Where's this Nazgul quote from?

“Come not between the Nazgul and his prey! Or he will not slay thee in thy turn. He will bear thee away to the houses of lamentation, beyond all darkness, where thy flesh will be devoured, and thy shrivelled mind be left naked to the Lidless Eye.” --J.R.R. Tolkien

What book, short story, whatever?

Lord of the Rings, Book 3 - The Return of the King.

Spoken by the Lord of the Nazgul.

Oh, man, it hurts not being the first to answer that.

Maybe I can redeem myself somewhat – the Lord of the Nazgul was speaking to Eowyn, niece of the King of Rohan. The Lord of the Nazgul had just killed (or at least caused the death of) the King of Rohan, and its steed (something like a pteranodon) was eating the king’s horse Snowmane. Eowyn told the Lord of the Nazgul to get lost (“Begone, foul dwimmerlaik!”, if memory serves), and he responded with the quote you gave.

The Lidless Eye, of course, refers to … well, modesty forbids.

Cool, thanx.

The Lord of the Nazgul was rather full of himself, wasn’t he? What with the use of the third person and the poetic phrasing and all…

Well, one could argue that the Nazgul spoke with the voice of Sauron, as he had long ago overmastered them completely.

The bad guys get all the best lines in LotR. “Hinder me? Thou fool. No man may hinder me.”

Tolkien trivia: what is the Nazgul Lord’s other name, from when he first appeared in Middle Earth many years ago?

I dunno.

Well Witch King isn’t a name so much as a title. But that is the only other alias we know him by. Here are the next trivia questions.

What was the only Nazgul named by Tolkien?
Where was he from?
What was his position in the Nazgul ranks?

Gothmog? (Kansas City?) Lieutenant of Barad-Dur?

Gothmog was called the Lieutenant of Minas Morgul. It is implied (but not explicitly stated) that he was the 2nd after Angmar in rank. Gothmog could have been some other type of being. Is this the answer you were going for, Bartman?

Oh, and I don’t think Gothmog was from Kansas City either, although I believe he came up through their farm system.

Gothmog was a Balrog, not a Nazgul. He was the captain of the forces which assaulted Gondolin way back when, and was slain by Turgon, wielding the great sword Glamdring (yes, that Glamdring). I don’t remember the Nazgul’s name offhand, but he was captain of Dol Guldur (Sauron’s fortress in Mirkwood), not Minas Morgul.

I dunno, jsc1953; I’ve always been partial to

Actually I wasn’t thinking of Gothmog. But I will allow partial credit. There are two Gothmogs. Chronos identified one. Laughing Lagomorph and jsc1953 got the other.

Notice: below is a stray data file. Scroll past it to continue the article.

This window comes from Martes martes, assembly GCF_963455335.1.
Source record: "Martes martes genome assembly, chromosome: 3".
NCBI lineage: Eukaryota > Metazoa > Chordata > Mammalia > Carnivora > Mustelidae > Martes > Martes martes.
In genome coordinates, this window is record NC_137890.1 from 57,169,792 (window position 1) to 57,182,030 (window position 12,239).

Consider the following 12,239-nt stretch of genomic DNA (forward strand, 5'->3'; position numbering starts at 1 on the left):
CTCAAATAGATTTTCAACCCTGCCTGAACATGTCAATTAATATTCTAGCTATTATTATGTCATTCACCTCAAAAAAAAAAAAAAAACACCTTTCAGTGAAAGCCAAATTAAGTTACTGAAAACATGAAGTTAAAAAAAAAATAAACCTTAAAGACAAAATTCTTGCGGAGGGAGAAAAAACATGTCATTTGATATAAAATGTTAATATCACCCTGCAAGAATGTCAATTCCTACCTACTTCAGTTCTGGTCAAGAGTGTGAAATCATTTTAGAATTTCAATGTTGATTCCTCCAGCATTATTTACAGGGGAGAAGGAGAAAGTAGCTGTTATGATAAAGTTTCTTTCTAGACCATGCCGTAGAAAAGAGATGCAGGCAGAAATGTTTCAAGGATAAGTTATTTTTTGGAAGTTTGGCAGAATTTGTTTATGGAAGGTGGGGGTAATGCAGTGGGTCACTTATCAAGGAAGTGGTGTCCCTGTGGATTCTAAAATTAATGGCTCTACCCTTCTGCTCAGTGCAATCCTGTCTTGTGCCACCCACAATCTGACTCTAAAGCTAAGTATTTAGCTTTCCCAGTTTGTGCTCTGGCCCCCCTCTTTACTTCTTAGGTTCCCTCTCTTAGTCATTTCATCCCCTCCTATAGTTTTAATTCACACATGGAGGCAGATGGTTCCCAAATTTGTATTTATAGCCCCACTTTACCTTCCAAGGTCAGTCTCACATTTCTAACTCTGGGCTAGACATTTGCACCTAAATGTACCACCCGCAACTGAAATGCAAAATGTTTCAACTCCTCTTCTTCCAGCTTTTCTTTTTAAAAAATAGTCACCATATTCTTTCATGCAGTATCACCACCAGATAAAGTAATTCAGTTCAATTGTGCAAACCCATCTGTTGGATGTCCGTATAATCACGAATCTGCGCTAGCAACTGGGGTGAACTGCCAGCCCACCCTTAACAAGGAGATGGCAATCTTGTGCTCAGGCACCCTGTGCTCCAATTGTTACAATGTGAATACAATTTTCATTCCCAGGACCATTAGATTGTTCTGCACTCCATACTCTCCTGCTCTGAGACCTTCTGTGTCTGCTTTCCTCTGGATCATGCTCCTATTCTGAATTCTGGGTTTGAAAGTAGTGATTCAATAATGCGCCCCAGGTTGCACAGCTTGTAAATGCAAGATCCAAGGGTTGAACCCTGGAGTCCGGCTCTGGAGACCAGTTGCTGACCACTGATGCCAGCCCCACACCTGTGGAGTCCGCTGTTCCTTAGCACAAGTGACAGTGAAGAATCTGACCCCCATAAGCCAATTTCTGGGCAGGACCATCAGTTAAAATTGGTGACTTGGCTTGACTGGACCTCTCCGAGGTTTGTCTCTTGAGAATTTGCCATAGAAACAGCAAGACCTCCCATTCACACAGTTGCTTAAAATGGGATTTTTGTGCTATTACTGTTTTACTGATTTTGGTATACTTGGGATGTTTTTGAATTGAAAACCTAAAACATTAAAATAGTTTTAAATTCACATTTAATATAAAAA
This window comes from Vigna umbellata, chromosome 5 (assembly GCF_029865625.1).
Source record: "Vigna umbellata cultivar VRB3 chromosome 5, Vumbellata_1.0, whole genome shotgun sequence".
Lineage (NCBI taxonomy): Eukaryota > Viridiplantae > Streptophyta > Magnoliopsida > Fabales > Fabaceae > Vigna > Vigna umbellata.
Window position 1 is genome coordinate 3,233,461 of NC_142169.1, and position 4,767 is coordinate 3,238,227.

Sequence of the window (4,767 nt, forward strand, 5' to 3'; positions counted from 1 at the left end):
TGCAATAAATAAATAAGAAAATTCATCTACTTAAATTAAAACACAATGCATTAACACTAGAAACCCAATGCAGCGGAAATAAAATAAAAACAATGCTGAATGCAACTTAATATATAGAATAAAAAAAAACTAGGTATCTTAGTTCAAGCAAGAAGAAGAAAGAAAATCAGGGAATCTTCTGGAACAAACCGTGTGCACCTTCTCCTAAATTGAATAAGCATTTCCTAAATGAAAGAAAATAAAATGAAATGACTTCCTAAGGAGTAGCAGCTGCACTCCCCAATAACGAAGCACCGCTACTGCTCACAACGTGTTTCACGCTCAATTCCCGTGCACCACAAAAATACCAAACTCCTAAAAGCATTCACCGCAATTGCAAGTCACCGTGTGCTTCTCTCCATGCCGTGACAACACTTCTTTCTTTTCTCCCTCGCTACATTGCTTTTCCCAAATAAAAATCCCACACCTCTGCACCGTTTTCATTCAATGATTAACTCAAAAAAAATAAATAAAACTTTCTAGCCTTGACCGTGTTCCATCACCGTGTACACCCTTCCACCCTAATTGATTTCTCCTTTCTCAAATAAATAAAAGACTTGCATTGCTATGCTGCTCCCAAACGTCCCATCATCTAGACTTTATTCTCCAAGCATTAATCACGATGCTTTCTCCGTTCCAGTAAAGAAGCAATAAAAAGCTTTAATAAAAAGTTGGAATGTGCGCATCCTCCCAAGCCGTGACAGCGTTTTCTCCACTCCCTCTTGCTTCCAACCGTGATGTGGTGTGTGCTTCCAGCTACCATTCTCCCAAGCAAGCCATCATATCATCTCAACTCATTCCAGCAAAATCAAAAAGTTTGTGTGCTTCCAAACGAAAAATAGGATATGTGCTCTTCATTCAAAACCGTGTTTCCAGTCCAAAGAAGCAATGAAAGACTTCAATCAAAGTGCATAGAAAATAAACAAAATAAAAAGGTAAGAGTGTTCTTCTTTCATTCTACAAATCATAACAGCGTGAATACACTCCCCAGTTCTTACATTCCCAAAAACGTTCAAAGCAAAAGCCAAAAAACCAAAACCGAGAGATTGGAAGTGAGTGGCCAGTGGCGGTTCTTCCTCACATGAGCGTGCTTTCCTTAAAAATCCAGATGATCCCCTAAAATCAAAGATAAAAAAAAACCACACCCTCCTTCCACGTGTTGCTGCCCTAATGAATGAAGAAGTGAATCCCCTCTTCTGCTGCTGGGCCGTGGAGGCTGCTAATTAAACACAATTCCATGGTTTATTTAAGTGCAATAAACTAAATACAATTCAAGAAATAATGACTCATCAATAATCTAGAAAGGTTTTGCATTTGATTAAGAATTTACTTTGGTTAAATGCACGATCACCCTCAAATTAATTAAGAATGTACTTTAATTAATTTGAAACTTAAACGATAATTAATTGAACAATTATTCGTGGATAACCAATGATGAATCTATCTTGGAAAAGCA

As far as I am aware the nature of the Gothmog in LotR is never stated. So he may have been a Nazgul. However Chronos is on the right track to the answer I’m looking for.

LL I don’t believe Angmar is a proper name. The Lord of the Nazgul is refered to as the Witch King of Angmar, not Angmar the Witch King. The same way Louis XIV was King of France, not France the King. Of course many members of nobility do go by their associated place names, so Angmar might have been correct usage for an undead sorceror. Who knows.

I knew this would come in handy! :slight_smile:

I’m not 100% sure, but I believe that somewhere in HOMES, JRRT wrote about a black numenorean who became a ringwraith.

I’m currently Similarionless, but found this website, which produces Middle Earth minatures, which gives their names. I can’t say if they’re correct or not.


Khamul, aka the Shadow of the East, aka The Black Easterling. Dwelt at Dol Goldur, and second in command to the WK of A. According to Unfinished Tales, “The Hunt for the Ring.”

And you’re right, Chronos, Gandalf gets in some great lines. “Go back, to the nothingness that awaits you and your master.”

And Capt Amazing: the Nazgul are also given names in various board games, but they’re non-canonical (ie, made up).

I confess I was being either 1. poetic or 2. lazy by calling the Witch King “Angmar”. Take your pick.

Have you seen this theory that Tom Bombadil and the Witch King are one and the same?


It’s interesting, but I think there are too many inconsistencies. It mostly rests on the “have you ever seen them in the same room together?” line of reasoning. I can’t see Sauron allowing the Witch King to hang out in the Old Forest with Goldberry, for one thing. Also, we are told the Nazgul are essentially invisible under their robes, and Bombadil clearly is not.